New research rings biosecurity alarm bells
New research rings biosecurity alarm bells
New research into three popular garden plants has raised serious concerns about their potential to invade and take over natural ecosystems.
The three species researched were agapanthus (Agapanthus praecox subspecies orientalis and praecox and their hybrids and cultivars), phoenix palm (Phoenix canariensis) and English ivy (Hedera helix subspecies helix and cultivars). The study looked at the distances plants could spread unassisted, the range of habitats they were capable of invading and what impacts they were having on parkland and other natural areas.
All three species were found to be invasive in a range of ecosystems, to spread into remote and inaccessible areas and to have significant environmental impacts on natural areas they invade.
Auckland Regional Council Biosecurity Manager Jack Craw says the research, commissioned by the ARC, confirms what was already suspected in terms of agapanthus and ivy, but that the invasive capabilities of phoenix palm comes as an unwelcome wake-up call.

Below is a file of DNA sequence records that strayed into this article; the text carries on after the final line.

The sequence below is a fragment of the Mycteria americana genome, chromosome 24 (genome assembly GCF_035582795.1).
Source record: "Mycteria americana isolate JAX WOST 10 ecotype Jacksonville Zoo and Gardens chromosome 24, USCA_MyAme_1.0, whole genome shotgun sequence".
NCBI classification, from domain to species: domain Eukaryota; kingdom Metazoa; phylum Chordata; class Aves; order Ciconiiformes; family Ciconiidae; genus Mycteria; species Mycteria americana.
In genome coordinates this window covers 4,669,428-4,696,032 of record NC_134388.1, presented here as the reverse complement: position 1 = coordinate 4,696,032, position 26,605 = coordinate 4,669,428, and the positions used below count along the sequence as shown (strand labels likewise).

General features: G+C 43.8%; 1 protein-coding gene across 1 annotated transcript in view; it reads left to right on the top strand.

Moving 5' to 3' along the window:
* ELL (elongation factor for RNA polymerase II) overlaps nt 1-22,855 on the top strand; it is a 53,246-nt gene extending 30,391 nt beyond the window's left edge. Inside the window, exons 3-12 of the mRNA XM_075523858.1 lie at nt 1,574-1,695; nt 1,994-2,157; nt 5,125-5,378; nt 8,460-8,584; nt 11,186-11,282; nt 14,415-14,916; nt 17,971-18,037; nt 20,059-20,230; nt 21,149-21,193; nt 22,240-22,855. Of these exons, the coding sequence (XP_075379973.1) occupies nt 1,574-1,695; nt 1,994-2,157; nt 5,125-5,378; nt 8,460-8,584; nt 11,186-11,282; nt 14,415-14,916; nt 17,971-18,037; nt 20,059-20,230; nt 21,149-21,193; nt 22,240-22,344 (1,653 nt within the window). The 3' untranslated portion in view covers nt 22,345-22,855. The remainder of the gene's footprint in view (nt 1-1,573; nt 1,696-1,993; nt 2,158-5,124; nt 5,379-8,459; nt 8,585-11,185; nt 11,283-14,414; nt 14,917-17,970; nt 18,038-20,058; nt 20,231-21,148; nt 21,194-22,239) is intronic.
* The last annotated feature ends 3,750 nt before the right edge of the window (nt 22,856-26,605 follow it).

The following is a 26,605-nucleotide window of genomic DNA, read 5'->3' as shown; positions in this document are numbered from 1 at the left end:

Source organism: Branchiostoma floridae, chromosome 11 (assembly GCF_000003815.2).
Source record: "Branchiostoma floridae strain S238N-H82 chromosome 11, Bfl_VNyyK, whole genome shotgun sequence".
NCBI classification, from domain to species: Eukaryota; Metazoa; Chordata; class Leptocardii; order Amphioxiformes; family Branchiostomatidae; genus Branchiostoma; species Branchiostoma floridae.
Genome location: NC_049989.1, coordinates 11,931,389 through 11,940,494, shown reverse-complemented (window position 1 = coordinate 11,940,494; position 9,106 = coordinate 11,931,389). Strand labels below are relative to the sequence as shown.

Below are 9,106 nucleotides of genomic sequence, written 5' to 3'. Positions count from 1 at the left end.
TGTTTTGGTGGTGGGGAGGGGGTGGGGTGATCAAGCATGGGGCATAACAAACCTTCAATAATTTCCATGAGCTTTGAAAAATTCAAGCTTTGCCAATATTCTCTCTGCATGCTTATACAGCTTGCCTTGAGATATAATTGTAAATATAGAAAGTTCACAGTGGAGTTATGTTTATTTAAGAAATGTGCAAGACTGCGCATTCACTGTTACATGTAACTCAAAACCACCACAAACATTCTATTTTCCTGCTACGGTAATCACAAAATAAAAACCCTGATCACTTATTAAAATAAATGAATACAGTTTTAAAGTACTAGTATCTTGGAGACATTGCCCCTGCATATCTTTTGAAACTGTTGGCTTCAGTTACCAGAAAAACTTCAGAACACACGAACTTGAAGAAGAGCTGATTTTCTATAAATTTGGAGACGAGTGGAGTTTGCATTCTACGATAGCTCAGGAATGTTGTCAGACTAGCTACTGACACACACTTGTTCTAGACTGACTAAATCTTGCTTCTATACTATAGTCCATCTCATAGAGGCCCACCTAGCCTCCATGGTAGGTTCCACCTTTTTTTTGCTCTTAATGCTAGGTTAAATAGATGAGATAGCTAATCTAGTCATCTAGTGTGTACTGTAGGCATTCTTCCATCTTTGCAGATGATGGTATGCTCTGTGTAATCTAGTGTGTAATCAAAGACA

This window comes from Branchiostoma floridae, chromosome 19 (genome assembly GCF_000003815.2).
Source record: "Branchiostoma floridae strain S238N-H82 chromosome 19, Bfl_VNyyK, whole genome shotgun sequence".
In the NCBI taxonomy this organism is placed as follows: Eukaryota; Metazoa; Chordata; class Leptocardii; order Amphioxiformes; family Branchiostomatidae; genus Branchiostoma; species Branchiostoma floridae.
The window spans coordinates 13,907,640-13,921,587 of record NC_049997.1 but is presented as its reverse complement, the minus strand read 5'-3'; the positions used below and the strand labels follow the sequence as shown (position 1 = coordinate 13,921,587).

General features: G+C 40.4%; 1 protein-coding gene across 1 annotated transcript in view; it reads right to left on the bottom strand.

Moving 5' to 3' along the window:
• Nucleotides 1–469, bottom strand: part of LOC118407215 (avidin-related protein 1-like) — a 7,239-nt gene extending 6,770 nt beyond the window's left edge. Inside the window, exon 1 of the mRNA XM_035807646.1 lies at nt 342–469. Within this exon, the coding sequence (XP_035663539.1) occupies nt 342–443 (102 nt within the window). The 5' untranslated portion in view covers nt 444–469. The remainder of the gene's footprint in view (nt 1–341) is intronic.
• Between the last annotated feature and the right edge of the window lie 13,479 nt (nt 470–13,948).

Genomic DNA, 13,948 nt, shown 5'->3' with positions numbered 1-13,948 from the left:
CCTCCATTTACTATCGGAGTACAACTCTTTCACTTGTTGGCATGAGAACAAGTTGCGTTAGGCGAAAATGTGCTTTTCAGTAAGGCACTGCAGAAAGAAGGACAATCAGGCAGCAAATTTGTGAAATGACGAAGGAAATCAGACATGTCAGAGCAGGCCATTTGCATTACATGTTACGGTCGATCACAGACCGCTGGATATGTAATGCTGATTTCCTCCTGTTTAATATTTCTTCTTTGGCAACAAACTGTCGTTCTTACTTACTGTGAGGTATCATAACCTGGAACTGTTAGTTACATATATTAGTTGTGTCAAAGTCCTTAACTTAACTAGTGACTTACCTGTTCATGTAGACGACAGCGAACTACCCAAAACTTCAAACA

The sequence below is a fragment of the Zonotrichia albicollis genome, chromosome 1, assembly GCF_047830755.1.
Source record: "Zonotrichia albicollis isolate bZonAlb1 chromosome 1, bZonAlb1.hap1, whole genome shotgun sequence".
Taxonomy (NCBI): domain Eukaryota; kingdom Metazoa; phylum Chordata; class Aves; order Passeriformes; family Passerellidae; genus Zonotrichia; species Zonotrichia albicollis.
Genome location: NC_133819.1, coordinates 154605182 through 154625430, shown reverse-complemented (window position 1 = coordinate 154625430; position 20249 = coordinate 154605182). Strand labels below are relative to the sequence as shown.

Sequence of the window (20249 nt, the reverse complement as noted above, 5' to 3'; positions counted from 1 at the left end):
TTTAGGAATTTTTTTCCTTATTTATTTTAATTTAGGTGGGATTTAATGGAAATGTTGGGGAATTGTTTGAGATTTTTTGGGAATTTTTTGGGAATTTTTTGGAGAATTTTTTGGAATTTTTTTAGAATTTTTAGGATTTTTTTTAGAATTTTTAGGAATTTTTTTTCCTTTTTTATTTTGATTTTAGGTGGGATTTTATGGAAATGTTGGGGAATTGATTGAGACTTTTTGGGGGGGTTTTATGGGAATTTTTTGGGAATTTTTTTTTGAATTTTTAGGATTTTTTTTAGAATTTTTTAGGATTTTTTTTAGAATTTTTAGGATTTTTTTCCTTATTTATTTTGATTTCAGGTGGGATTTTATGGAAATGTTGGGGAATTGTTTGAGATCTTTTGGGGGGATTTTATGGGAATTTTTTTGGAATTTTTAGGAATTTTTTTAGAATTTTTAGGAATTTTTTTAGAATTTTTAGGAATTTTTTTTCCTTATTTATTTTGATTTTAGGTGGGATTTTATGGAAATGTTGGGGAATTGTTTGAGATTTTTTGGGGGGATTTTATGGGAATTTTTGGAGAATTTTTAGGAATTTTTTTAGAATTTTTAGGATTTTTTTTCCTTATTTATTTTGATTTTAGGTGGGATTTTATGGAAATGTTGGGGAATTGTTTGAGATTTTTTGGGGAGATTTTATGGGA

"When we started looking, we found phoenix palms everywhere: half-grown palms that had self-sown into mangrove wetlands, young plants growing in thick kikuyu on the edges of farm paddocks, even seedlings growing alongside native nikau palm seedlings in dense bush," Mr Craw says.
"These plants are being spread into some of our most remote and vulnerable habitats by birds, wind and water. All three species are becoming significant weeds in natural areas." Mr Craw is urging developers and gardeners to consider replacing agapanthus, phoenix palm and English ivy with non-invasive alternatives.
Information on how to control invasive weeds, and some suggested non-invasive alternatives to replace problem weeds, is available from the ARC by phoning 09 366 2000.
BACKGROUND INFORMATION FOR MEDIA
Weeds in Auckland
• A previous study by Esler found that, between pre-1840 and 1985, introduced plants naturalised in Auckland City at the average rate of one species every 88 days. New plant species continue to naturalise in Auckland and wider New Zealand. The rate of naturalisation appears to be increasing, mainly due to the increased rate of new plants coming onto the garden plant market.